The overall aims of this research are to understand the molecular mechanism by which actomyosin motility systems convert chemical energy into mechanical work, and to obtain a precise correlation between the mechanical, biochemical and structural events at the molecular level. Novel methods will be applied to non-muscle myosin molecular motors to probe the relations between biochemical reactions of the contractile proteins, the elementary mechanical steps of the cross-bridge cycle and the corresponding structural motions. Bifunctional, bi- arsenical and quantum rod fluorescent probes will be stably bound with known orientation to the motor domains, light chain subunits, and tails of the motors. The spatial orientation and translational position of these components will be monitored at high time resolution by novel single-molecule polarized fluorescence, total internal reflection (polTIRF) microscopy to determine the dynamics of specific protein structural changes during translocation along actin and under mechanical load. Increased time resolution recently achieved for measuring the rotational, translational, and thermal wobbling motions and will enable detailed events to be detected during the brief period of molecular stepping between stable dwell periods. An infrared optical trap, with high-speed feedback to clamp the actin in place and to rapidly measure the myosin working stroke after actin attachment, will be used to determine the specific relationships between release of ATPase products, phosphate and ADP, strengthening of the actomyosin bond, transition into force generating states, and tilting, resulting in movement of the cargo. The feedback optical trap will be combined with single-molecule polTIRF microscopy to directly evaluate the influence of mechanical stress, strain, and flexibility on stepping rates and protein orientation changes that relate to chemo-mechanical transduction. The energetics and statistics of actin subunit target selection will be determined from the orientation and force dependence of the domain angles, biochemical states and step sizes. The experiments will be carried out on non-muscle myosins isolated from recombinant expression systems. Results from this project should significantly advance knowledge of cell motility processes and thus bring a greater understanding of both normal and pathological states of neuronal and sensory-neural development and many other types of cell motility.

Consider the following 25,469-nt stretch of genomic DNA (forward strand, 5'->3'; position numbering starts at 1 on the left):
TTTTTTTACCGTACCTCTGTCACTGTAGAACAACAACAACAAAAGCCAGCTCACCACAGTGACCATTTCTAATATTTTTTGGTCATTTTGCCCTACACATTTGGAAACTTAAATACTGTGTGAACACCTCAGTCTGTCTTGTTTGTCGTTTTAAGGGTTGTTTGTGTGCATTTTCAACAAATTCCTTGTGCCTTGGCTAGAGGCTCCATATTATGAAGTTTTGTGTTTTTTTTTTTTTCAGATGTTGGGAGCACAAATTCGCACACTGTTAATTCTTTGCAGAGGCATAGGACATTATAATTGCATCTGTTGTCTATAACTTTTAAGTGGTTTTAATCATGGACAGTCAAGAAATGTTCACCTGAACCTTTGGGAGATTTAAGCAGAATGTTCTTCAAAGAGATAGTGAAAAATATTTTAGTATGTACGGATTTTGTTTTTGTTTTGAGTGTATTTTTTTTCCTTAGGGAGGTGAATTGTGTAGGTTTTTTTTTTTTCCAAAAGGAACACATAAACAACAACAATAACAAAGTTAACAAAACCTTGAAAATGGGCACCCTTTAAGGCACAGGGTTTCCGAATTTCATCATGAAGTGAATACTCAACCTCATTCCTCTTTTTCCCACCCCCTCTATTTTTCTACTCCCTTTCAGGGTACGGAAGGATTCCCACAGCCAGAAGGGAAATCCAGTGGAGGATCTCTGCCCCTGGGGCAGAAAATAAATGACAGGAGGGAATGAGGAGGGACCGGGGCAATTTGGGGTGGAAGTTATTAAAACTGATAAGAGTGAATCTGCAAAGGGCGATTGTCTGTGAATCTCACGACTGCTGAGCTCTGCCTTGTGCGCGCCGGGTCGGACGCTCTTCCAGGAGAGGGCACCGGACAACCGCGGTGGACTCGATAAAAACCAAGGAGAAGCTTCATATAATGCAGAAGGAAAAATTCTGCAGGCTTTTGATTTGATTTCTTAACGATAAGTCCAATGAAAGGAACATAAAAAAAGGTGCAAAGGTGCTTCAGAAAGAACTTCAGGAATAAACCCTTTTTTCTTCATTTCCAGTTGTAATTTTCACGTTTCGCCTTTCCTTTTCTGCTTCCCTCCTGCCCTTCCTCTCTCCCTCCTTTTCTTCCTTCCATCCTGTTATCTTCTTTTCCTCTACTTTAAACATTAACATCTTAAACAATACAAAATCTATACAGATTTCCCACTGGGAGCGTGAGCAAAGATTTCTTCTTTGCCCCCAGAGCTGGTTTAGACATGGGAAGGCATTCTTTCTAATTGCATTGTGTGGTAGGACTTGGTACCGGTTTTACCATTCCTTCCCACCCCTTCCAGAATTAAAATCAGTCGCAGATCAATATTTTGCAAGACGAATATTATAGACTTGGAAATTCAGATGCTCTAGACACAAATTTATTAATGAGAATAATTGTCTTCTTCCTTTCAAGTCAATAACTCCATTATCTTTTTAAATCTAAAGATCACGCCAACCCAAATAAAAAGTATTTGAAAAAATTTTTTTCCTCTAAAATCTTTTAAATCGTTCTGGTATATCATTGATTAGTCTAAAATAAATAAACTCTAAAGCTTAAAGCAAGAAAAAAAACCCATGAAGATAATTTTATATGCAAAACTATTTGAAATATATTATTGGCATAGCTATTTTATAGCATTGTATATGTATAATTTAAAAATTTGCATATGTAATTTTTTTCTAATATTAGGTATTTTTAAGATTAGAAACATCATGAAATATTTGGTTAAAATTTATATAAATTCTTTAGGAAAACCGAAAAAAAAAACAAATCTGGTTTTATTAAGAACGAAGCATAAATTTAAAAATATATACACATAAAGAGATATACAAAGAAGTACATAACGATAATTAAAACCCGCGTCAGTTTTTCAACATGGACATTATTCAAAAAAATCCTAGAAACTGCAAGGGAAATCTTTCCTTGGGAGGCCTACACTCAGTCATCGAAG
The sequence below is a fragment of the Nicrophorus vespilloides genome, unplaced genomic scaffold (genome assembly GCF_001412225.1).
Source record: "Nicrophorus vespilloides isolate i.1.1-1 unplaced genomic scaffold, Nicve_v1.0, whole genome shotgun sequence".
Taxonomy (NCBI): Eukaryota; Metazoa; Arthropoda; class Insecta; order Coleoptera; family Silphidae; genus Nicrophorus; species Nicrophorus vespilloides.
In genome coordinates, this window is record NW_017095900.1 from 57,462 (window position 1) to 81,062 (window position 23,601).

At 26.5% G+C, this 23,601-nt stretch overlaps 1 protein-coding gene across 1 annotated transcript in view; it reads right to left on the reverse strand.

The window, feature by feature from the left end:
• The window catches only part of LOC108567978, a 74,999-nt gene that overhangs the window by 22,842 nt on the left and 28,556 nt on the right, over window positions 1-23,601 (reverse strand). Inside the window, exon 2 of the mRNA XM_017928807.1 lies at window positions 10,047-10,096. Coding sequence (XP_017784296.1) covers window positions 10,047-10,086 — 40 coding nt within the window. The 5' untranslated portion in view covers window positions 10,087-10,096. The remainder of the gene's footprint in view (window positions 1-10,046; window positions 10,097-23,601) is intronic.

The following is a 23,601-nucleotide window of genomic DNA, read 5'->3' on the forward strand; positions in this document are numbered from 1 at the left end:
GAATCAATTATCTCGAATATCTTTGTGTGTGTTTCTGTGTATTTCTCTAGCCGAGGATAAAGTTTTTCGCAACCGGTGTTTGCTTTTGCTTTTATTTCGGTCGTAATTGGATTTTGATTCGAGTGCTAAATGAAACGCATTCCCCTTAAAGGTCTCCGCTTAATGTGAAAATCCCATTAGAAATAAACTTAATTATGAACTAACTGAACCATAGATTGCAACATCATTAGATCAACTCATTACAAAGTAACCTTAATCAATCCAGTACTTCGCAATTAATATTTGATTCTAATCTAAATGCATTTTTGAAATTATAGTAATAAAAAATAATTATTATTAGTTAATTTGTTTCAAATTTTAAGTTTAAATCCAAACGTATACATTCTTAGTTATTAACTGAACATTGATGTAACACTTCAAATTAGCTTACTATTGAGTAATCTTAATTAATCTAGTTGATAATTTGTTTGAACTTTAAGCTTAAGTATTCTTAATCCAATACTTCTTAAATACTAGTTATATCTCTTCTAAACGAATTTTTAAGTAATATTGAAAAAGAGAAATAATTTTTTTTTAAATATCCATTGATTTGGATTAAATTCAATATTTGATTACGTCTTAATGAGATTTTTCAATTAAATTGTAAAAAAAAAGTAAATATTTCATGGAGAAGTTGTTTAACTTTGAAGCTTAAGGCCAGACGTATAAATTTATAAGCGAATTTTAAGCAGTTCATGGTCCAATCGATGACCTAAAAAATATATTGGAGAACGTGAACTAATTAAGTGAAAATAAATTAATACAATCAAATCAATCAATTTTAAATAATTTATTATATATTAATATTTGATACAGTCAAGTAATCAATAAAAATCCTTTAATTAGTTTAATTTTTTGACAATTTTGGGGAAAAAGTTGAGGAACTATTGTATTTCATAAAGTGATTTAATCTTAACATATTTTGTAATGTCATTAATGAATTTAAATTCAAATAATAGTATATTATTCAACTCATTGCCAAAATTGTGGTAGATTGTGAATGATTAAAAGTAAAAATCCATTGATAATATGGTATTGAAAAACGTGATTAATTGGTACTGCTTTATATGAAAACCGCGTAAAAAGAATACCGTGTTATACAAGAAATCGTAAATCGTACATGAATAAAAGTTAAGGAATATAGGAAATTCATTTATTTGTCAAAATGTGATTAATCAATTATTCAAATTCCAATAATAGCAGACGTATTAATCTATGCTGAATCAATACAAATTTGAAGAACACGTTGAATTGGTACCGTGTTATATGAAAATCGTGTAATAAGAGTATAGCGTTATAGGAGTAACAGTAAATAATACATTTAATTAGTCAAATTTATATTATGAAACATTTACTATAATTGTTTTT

Myosin-based intracellular motility is crucial for development and maintenance of all of the organs in the body. The specific myosins to be studied here are required for appropriate neuronal development, sensori-neural function in hearing and eyesight, the immune response, and normal pigmentation. Thus errors of expression or function lead to severe developmental neurological deficits among many other diseases. The studies proposed here will give fundamental information on how intracellular transport myosins function and may eventually lead to explanations and therapeutic targets in these diseases.
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